“It was a really unique experience,” said Andrew Goffin, a graduate student in electrical and computer engineering at UMD who worked on the project and is lead author of the resulting journal article. “There’s a lot of work to shoot lasers outside the lab that you don’t have to deal with when you’re in the lab – like putting up curtains to protect your eyes. It was definitely tiring.”

All the work was to see how far they could take the technique. Previously, Milchberg’s lab demonstrated that a similar method worked for distances of less than one meter. But the researchers hit a snag when extending their experiments to tens of meters: their lab is too small and moving the laser is impractical. Thus, a hole in the wall and a corridor becoming laboratory space.

“There were big challenges: the huge scale of up to 50 meters forced us to reconsider the fundamental physics of generating air waveguides, plus wanting to send a high-power laser down a public corridor 50 meters long naturally triggers big problems security,” says Milchberg. “Fortunately, we got excellent cooperation from both physics and the Maryland office of environmental safety!”

Without fiber optic cables or waveguides, a beam of light – whether from a laser or a flashlight – will continually expand as it travels. If allowed to spread unchecked, a beam’s intensity can drop to useless levels. Whether you’re trying to recreate a sci-fi laser blaster or detecting levels of pollutants in the atmosphere by pumping them with energy with a laser and capturing the released light, it pays to ensure efficient and focused delivery of the light.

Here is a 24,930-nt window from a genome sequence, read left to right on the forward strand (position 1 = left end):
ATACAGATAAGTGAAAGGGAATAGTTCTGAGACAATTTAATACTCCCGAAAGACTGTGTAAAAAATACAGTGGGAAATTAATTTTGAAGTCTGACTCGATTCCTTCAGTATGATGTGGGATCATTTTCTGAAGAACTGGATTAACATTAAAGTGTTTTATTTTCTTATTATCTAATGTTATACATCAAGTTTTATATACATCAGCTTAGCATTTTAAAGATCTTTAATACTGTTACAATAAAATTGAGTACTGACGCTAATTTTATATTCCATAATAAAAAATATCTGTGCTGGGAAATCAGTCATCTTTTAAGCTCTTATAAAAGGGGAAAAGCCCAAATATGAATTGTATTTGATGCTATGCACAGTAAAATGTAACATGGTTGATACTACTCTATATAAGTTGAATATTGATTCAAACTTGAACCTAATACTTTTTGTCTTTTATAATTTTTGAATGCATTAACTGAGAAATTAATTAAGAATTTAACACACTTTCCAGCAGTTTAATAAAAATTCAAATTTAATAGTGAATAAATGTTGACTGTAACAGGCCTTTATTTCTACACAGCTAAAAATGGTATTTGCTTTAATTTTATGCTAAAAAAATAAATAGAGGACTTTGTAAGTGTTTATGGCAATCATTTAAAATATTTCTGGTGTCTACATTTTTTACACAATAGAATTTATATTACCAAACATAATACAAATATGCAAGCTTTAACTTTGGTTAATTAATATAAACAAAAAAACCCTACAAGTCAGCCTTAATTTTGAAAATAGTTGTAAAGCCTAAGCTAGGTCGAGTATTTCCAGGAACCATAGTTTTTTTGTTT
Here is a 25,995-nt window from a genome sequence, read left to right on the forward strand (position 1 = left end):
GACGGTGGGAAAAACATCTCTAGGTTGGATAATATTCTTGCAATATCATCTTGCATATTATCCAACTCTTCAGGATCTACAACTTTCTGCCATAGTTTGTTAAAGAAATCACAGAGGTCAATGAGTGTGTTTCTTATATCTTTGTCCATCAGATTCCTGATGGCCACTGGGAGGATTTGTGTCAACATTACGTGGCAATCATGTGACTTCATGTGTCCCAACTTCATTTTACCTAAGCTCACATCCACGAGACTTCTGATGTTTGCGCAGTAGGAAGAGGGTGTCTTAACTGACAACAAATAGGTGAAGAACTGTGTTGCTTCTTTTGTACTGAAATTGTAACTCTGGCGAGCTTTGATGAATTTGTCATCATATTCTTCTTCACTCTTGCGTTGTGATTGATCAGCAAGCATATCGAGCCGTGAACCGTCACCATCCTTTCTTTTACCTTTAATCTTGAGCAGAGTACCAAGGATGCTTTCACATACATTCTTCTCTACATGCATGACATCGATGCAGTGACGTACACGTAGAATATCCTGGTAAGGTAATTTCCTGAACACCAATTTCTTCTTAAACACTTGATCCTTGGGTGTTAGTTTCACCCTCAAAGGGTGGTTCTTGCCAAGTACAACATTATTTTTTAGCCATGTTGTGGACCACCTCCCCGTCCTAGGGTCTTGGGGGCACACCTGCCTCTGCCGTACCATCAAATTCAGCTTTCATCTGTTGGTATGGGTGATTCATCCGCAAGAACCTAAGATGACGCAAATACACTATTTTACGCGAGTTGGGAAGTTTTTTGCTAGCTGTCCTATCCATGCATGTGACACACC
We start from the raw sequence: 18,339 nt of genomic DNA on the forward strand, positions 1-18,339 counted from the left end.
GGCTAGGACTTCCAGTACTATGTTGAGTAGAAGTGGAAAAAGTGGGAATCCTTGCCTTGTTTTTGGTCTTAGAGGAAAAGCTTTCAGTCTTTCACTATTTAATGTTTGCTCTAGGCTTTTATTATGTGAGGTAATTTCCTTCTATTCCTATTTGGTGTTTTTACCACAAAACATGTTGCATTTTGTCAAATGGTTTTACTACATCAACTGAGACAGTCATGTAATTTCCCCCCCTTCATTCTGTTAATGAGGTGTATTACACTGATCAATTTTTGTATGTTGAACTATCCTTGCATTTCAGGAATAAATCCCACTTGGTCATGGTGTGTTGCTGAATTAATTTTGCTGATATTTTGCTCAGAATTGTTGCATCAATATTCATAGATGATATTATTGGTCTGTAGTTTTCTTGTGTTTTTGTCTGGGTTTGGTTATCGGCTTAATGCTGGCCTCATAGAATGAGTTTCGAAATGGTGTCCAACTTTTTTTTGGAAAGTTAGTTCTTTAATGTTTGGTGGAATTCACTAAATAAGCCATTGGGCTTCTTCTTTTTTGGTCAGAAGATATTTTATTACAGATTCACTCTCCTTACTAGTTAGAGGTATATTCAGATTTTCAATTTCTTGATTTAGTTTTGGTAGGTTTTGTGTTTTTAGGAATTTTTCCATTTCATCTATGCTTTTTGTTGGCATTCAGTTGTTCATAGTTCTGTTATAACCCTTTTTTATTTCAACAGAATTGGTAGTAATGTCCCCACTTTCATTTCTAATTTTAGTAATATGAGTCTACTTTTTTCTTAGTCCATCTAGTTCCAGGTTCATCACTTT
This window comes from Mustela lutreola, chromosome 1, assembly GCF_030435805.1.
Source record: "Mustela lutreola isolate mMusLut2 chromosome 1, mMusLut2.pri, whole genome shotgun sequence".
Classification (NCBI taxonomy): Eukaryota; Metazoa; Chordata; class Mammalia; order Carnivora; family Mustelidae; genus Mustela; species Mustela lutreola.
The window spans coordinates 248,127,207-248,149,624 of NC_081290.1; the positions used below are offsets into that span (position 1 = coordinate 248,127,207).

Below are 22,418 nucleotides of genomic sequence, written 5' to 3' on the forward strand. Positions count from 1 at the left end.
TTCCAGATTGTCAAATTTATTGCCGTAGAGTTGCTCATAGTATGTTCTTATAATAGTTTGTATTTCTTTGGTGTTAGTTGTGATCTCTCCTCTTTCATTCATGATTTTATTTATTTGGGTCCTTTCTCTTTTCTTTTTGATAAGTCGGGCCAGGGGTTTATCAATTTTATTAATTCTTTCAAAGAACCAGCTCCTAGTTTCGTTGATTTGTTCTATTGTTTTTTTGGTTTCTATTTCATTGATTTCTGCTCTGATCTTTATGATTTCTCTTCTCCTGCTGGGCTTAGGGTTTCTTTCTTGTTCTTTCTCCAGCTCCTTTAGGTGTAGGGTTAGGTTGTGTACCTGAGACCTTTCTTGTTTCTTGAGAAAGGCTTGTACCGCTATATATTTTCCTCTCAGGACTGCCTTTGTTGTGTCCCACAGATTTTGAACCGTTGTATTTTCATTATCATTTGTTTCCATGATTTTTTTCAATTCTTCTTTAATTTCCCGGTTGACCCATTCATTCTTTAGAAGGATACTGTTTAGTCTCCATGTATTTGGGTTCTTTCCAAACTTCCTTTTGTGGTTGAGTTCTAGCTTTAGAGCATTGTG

Milchberg’s potential solution to this challenge of keeping light confined is additional light – in the form of ultra-short laser pulses. This project built on previous work from 2014, in which their lab demonstrated that they could use these laser pulses to sculpt waveguides in air.

The short pulse technique uses the ability of a laser to deliver such high intensity along a path, called a filament, that it creates a plasma – a phase of matter where electrons have been ripped from their atoms. This energetic path heats the air, so it expands and leaves a path of low-density air in the laser’s wake. This process resembles a minuscule version of lighting and thunder, where the lightning energy turns the air into a plasma that explosively expands the air, creating thunder; the cracks the researchers heard along the beam’s path were tiny cousins ​​of thunder.

But these low-density filament paths on their own weren’t what the team needed to guide a laser. The researchers wanted a high-density core (the same as fiber optic cables for the Internet). So they created an array of multiple, low-density tunnels that naturally spread out and merge into a gap around a denser core of undisturbed air.